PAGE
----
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300 Years Of Fossil Fueled Growth in 5 Minutes

by: Heather on 11/08/2010
Posted in: Peak Oil

Via our good friends at Post Carbon Institute, check out this amazing animated short written and narrated by Richard Heinberg, author of Blackout, Peak Everything, and The Party's Over:

Fossil fuels have powered human growth and ingenuity for centuries. Now that we're reaching the end of cheap and abundant oil and coal supplies, we're in for an …

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The Onion Reports on Latest Environmental Catastrophe

by: Heather on 08/18/2010
Posted in: Peak Oil

Bearing out their claim to fame as "America's Finest News Source", The Onion recently reported on the latest US environmental catastrophe. It's hard to believe that the mainstream news players like Fox and CNN failed to pick this one up. According to the article, the supertanker TI Oceania docked in Louisiana last week, unloading 3.1 million …

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Guest Post - Dmitry Orlov - An American Chernobyl

by: EJ on 05/26/2010
Posted in: Peak Oil

More perspectives on the Gulf oil spill from Dmitry Orlov, author of Reinventing Collapse: The Soviet Example and American Prospects. In this post from his blog, Club Orlov, Dmitry Orlov compares the Gulf oil disaster to the Chernobyl nuclear power plant explosion in 1986. "Translate "industrial accident" into Russian and back into English, and what you get is "technogenic catastrophe". An apt term indeed!

The drawing of parallels between industrial accidents is a dubious armchair sport, but here the parallels are just piling up and are becoming too hard to ignore:

* An explosion at the Chernobyl nuclear power plant in 1986 spewed radioactive waste across Europe

* A recent explosion and sinking of BP's Deepwater Horizon oil drilling platform is spewing heavy oil into the Gulf of Mexico

These accidents were both quite spectacular. At Chernobyl, the force of the explosion, caused by superheated steam inside the reactor, tossed the 2500-tonne reactor lid 10-14 meters into the air where it twirled like a tossed penny and came to rest back on the wrecked reactor. The cloud of superheated vapor then separated into a large volume of hydrogen gas, which detonated, demolishing the reactor building and adjoining structures. At Deepwater Horizon, a blowout of a recently completed oil well sent an uncontrolled burst of oil and gas, pressurized to over 10,000 psi by the 25000-foot depth of the well, up to the drilling platform, where it detonated, causing a fire. The rig then sank, and came to rest in a heap of wreckage on top of the oil well, which continues to spew at least 200,000 gallons of oil a day. Left unchecked, this would amount to 1.7 million barrels of oil per year, for an indefinite duration. This amount of oil may be enough to kill off or contaminate all marine life within the Gulf of Mexico, to foul the coastline throughout the Gulf and, thanks to the Gulf Stream, through much of the Eastern Seaboard, at least to Cape Hatteras in North Carolina and possibly beyond. A few tarballs will probably wash up as far north as Greenland.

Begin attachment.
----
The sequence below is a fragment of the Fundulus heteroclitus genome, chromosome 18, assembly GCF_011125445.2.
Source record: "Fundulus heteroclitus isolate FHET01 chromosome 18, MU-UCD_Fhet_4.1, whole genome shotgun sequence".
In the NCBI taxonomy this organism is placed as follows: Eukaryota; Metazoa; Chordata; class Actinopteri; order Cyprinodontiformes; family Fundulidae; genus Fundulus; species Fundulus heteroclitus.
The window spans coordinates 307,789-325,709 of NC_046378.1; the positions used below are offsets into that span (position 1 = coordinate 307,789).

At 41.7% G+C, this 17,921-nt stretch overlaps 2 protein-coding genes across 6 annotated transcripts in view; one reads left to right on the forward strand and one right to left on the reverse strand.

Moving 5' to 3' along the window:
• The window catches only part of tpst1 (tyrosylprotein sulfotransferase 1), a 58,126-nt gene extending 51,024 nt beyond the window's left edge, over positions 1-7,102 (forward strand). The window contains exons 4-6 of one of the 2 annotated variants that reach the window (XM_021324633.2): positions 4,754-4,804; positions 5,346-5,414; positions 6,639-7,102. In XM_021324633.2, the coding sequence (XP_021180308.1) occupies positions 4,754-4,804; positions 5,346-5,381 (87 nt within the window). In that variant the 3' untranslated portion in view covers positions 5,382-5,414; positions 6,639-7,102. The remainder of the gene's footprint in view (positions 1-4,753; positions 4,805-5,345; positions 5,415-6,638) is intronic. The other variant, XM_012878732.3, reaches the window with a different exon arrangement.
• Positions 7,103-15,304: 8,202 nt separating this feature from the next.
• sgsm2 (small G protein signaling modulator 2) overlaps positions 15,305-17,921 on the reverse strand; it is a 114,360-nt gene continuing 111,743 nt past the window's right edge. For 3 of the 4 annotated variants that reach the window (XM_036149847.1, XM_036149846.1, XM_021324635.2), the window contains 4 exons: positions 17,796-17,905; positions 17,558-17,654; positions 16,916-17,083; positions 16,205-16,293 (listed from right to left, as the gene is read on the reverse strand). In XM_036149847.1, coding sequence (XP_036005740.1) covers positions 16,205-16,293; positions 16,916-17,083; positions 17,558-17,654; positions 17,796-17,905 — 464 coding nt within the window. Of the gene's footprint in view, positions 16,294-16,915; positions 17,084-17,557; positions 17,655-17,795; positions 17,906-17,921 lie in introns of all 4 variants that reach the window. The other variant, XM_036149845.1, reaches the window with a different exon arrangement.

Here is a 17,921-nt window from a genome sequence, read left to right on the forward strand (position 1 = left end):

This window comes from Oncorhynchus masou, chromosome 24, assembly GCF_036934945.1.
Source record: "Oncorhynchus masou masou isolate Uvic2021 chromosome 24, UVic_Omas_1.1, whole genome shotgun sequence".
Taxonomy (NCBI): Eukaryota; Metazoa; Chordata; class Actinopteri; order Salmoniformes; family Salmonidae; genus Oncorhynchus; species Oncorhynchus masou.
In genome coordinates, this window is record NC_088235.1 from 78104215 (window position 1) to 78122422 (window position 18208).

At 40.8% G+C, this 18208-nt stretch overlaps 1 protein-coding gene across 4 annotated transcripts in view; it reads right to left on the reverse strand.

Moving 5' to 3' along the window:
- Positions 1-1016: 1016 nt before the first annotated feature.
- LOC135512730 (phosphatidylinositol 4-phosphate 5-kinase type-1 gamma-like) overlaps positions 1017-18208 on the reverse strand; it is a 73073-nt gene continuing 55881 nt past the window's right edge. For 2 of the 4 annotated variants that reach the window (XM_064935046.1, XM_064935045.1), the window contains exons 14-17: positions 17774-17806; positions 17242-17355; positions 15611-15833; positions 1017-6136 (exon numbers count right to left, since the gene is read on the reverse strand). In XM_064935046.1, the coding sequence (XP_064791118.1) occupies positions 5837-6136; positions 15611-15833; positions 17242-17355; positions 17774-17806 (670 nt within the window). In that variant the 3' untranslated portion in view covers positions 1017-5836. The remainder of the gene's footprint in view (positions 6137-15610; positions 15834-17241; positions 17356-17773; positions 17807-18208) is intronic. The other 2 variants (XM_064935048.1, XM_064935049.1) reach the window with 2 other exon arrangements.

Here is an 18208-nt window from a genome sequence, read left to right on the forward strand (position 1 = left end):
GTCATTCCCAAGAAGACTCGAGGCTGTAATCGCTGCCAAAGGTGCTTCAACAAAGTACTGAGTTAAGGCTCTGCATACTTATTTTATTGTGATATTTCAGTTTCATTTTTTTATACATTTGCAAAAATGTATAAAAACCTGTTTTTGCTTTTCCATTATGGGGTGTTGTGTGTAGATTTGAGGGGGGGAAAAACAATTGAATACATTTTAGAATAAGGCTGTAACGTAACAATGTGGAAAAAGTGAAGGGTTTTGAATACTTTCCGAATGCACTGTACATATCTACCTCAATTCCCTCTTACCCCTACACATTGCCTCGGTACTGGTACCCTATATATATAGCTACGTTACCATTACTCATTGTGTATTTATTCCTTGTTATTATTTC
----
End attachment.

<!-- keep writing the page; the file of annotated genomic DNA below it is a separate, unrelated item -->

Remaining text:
The Chernobyl disaster was caused more or less directly by political appointeesm: the people in charge of the reactor control room had no background in nuclear reactor operations or nuclear chemistry, having got their jobs through the Communist Party. They attempted a dangerous experiment, executed it incompetently, and the result was an explosion and a meltdown. The Deepwater Horizon disaster will perhaps be found to have similar causes. BP, which leased and operated Deepwater Horizon, is chaired by one Carl-Henric Svanberg--a man with no experience in the oil industry. The people who serve on the boards of directors of large companies tend to see management as a sort of free-floating skill, unrelated to any specific field or industry, rather similarly to how the Soviet Communist party thought of and tried to use the talents of its cadres. Allegations are already circulating that BP drilled to a depth of 25000 feet while being licensed to drill up to 18000 feet, that safety reviews of technical documents had been bypassed, and that key pieces of safety equipment were not installed in order to contain costs. It will be interesting to see whether the Deepwater Horizon disaster, like the Chernobyl disaster before it, turns out to be the direct result of management decisions made by technical incompetents.

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Guest Post - Richard Heinberg - This Is What the End of the Oil Age Looks Like

by: Heather on 05/25/2010
Posted in: Peak Oil

This just in from Richard Heinberg, author of Blackout, Peak Everything, The Oil Depletion Protocol, The Party's Over and Powerdown. Richard shares his invaluable Peak Oil perspective on the situation in the Gulf. Thanks Richard!

Deepwater Horizon: This Is What the End of the Oil Age Looks Like

Lately I've been reading the excellent coverage of the …

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Feeling Anguished Over the Gulf Oil Spill?

by: EJ on 05/07/2010
Posted in: Peak Oil

Geri Hall and Gavin Crawford from CBC's wonderful This Hour Has 22 Minutes give you some great greenwashing tips for how to distract yourself from thinking about the recent gulf oil disaster. Surprisingly, or perhaps, sadly, not surprisingly, this video was made months ago.

Or, if you prefer your analysis a little more in-depth and less …

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